Following the Turkish downgrading of ties with Israel over the last year, some Israelis may try to find opportunity in the diplomatic crisis, rather than try to patch up a decaying relationship. This week, Turkey refused to allow Israeli participation in a NATO training exercise. The United States and Italy abruptly protested and pulled out themselves.
Turkey’s leaders have needed a reason to accommodate their constituents’ animosity toward Israel, whether or not Israel’s policies are justified. The second Gaza War in the last three years, Operation Cast Lead, gave Turkey an opening that it could hit Israel politically, score domestic points with voters, and put the onus on Israel to try and improve the relationship between the two countries.
It also adds to Turkey’s prestige in the Middle East to pressure the Israelis directly while Turkey also mends its ties with Syria. It reasserts Turkey in the coveted position of power-broker and mediator, that the Netanyahu government had undermined by not continuing the Turkish-moderated peace negotiations with Syria started hastily by Prime Minister Ehud Olmert. The fact, that Olmert initiated those talks with little public support and in an effort to improve his public image after the Second Lebanon War, or that the idea of ceding the Golan is unpopular in general among Israelis, is irrelevant to Turkey.
When Prime Minister Recep Tayyip Erdogan walked off a stage he shared with Israeli President Shimon Peres after an impromptu argument at the World Economic Forum about the war in Gaza, many took it as a sign of things to come
But Turkey is still vulnerable politically on certain other points, notably its ultra-sensitivity to acknowledgement of the Armenian Genocide and its efforts to join the European Union. Turkey may be taking steps to compensate for these failings. Turkey just signed a deal with Armenia to regularize its diplomatic relationship. Additionally, Turks have started turning toward the east away from the West in the face of such immense resistance to its joining the European Union.
The willingness to use Israel as a political pincushion and thumb a nose at the West (notably the US), despite whatever Turkey’s Foreign Ministry says, is definitely a significant shift away from defensive ties with Israel.
Recognizing the Armenian Genocide if the Relationship Withers
How far they will be able to go with this seems dubious. If Turkey becomes hostile to Israel, Israel would represent a formidable regional opponent that has established ties with NATO and even the Iraqi Kurdish leadership (the son of Iraq’s President, himself Kurdish, attended the AIPAC policy conference in May). Israel would also finally have a reason to openly acknowledge the Armenian genocide, something Israeli politicians have tried in the past, and definitely something ties with Turkey have prevented Prime Ministers from speaking out about.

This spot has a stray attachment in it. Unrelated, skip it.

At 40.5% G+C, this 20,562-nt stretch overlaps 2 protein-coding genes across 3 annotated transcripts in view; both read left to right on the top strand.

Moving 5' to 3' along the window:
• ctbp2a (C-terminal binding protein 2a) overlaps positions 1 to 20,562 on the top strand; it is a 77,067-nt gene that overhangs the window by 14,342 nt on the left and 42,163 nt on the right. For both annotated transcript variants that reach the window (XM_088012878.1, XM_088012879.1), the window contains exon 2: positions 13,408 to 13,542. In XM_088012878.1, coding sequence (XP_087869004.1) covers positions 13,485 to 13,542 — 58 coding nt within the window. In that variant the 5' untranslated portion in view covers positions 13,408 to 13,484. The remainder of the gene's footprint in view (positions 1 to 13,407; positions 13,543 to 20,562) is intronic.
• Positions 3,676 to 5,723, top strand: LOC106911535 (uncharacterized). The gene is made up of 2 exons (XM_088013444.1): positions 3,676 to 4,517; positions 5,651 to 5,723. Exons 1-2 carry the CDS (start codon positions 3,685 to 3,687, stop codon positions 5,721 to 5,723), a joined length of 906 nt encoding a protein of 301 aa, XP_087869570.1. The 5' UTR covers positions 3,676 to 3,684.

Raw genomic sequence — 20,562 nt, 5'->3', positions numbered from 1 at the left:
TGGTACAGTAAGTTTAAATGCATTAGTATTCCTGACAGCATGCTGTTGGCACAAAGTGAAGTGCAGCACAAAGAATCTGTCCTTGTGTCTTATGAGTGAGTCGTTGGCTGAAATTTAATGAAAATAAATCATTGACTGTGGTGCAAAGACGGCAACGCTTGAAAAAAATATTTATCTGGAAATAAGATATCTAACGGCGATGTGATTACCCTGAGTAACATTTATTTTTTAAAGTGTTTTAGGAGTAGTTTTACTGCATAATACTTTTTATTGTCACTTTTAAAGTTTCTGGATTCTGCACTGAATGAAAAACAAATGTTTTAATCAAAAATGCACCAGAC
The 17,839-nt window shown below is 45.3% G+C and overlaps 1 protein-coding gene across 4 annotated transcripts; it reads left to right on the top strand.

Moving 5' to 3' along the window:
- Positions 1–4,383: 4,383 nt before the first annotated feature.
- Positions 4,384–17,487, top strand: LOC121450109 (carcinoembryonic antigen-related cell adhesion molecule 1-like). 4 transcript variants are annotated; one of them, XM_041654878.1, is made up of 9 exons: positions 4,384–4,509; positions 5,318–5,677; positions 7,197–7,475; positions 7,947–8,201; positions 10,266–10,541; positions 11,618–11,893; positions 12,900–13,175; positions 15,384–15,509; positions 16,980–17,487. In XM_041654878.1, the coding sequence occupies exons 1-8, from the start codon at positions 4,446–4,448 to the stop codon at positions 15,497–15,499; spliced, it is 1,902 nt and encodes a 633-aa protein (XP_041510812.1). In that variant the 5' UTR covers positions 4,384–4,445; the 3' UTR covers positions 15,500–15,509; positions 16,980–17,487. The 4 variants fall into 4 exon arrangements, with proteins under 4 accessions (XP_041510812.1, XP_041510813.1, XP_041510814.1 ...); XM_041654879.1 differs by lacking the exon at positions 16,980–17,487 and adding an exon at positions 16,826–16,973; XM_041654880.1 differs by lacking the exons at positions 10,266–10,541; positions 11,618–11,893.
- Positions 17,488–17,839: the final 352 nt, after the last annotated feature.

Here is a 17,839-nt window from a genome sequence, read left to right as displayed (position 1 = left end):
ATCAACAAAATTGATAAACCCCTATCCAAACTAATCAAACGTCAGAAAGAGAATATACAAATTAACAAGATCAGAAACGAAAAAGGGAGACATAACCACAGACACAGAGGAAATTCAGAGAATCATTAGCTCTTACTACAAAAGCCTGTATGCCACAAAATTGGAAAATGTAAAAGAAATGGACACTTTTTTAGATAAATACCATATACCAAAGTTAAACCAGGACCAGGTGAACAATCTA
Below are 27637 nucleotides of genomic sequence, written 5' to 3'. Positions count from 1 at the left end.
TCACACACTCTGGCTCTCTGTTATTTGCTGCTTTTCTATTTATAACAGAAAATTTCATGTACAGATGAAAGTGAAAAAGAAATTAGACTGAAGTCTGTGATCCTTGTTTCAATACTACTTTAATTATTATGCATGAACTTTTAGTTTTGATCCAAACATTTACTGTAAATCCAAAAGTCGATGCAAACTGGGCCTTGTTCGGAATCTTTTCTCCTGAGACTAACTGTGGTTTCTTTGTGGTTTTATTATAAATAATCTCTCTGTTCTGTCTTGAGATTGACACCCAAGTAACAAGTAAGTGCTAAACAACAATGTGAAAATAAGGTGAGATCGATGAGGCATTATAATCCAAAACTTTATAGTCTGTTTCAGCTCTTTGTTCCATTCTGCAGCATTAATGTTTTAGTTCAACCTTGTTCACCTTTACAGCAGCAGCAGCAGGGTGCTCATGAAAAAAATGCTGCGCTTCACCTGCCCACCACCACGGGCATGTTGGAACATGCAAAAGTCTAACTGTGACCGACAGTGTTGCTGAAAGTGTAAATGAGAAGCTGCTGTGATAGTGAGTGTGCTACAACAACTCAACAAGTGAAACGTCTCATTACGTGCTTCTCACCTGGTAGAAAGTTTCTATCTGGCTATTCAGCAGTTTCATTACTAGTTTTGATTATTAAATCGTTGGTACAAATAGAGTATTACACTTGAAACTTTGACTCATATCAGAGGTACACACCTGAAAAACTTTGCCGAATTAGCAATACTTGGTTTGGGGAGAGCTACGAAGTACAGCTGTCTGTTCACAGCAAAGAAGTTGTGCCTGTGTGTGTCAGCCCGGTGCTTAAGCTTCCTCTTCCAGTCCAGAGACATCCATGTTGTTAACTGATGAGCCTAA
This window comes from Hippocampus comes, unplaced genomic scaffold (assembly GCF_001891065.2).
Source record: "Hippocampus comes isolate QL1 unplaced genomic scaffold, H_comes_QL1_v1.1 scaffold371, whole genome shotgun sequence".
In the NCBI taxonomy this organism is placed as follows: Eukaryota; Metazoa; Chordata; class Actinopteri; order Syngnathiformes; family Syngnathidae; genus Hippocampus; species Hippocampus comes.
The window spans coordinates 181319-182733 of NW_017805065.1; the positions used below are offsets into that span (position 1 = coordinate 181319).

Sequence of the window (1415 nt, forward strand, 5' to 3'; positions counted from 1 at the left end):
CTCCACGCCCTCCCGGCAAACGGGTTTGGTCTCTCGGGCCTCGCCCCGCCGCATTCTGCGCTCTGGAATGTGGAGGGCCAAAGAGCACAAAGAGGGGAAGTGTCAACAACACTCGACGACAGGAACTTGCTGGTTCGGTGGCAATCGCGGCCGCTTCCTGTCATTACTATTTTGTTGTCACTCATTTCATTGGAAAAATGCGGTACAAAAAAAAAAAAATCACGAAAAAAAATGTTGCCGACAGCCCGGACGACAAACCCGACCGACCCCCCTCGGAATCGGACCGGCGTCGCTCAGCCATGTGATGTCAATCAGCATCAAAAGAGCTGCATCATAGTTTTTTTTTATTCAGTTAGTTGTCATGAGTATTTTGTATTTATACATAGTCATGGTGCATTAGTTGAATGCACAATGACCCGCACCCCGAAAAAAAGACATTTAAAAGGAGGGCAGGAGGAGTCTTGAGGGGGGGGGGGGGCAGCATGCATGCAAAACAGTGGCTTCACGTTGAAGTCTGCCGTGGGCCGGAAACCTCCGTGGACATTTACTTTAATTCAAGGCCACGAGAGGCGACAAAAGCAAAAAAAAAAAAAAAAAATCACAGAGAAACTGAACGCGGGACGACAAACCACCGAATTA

It would inflame Turkey and again represent a major embarrassment for the leadership, despite whatever ties it makes with modern Armenia. Many Jews, cognizant of the Holocaust and wanting to confront genocides, have been frustrated by this lack of recognition in both Israel and among organized Jewish leadership worried about a tailspin in Israeli-Turkish relations.
If Turkey continues to downgrade the relationship with Israel, especially at the same time it improves ties with Syria, the country will eventually face a diplomatic crisis of its own.
Would continuing to ignore the Armenian issue undermine Jewish leaders fighting Iranian nuclear proliferation and genocide in Darfur by reminding people of the evils of the Nazi Holocaust?
The Israeli state, if it feels the need, will back any program or outspoken critic that equates the Armenian genocide with the Holocaust. Any apprehension Jewish activists may have about it because their words may be connected to problems between Israel and Turkey, may fade away.
An Abrupt End to Ties is Unlikely . . .
. . . but a gradual one is. I have no doubt the reason acknowledging the Armenian genocide has never happened by the government in Jerusalem is political, but so would be its inevitable recognition by the Israeli government. I would also worry about Azerbaijan becoming a bridge for diplomatic ties between Turkey and the regime in Tehran. However, this seems an appropriate time to consider the benefits of Jewish leaders acknowledging the crimes committed during World War I against Armenians and other Middle Eastern Christians.
Ties run deep. The military relationship has historically been strong, though there is a decline in military sales by Israeli companies to Turkish buyers. Israel and Turkey established ties as early as the 1950s, specifically against mutual enemies in the region and the Soviet Union. The Mossad might have helped catch Kurdish rebel leader Abdullah Ocalan in the 1990s.
There is a lot Turkey would lose out on if it decided to continue this break from Israel. Turkey’s military is not thought to be on the same page with the political leadership (though that idea might undergo changes in light of this week’s events). Turkey will also not take its relationship with Syria and Iran, one weak regime and the other a pariah, too far.
I don’t hope the relationship ends, but I’d like to end the hesitation by Israeli leadership on the Armenian genocide for the sake of Turkey. It is too important to ignore.